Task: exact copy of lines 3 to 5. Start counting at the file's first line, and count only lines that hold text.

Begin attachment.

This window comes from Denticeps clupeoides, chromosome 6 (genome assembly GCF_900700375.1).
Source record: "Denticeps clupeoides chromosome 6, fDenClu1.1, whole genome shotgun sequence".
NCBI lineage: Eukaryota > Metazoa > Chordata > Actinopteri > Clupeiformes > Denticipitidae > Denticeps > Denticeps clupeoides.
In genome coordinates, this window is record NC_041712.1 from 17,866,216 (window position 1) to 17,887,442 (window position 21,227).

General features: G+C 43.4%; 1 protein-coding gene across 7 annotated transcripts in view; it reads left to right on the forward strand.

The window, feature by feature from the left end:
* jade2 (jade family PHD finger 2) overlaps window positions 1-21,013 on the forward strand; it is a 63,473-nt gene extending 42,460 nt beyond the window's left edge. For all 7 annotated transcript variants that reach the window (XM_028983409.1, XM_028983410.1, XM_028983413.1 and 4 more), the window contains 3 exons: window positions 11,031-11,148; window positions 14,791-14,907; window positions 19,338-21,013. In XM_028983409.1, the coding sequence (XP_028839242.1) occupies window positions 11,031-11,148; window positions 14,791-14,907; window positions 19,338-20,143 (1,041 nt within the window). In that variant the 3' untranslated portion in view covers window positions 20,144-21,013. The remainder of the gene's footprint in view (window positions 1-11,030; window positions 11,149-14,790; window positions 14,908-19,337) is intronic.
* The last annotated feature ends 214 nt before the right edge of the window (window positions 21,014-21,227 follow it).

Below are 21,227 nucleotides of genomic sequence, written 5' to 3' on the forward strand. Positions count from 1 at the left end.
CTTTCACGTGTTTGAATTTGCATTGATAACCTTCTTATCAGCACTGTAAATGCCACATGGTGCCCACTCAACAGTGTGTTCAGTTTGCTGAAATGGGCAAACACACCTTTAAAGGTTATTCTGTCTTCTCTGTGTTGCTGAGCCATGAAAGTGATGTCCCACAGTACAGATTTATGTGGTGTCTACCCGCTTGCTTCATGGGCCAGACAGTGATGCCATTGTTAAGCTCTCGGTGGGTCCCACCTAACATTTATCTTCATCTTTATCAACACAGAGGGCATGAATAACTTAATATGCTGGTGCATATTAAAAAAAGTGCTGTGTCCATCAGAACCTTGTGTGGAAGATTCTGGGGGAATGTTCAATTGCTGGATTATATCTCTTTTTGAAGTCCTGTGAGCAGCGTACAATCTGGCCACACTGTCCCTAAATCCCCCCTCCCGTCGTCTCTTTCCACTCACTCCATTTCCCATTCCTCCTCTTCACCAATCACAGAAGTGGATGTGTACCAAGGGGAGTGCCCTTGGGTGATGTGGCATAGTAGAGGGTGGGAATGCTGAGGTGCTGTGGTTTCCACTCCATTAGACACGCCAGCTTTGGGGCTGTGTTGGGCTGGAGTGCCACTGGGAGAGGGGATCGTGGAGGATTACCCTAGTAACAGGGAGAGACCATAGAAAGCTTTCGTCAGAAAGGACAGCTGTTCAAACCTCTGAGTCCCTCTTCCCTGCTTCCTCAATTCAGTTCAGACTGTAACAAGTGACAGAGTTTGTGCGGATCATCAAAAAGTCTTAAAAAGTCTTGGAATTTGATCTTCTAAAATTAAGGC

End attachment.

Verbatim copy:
NCBI lineage: Eukaryota > Metazoa > Chordata > Actinopteri > Clupeiformes > Denticipitidae > Denticeps > Denticeps clupeoides.
In genome coordinates, this window is record NC_041712.1 from 17,866,216 (window position 1) to 17,887,442 (window position 21,227).

General features: G+C 43.4%; 1 protein-coding gene across 7 annotated transcripts in view; it reads left to right on the forward strand.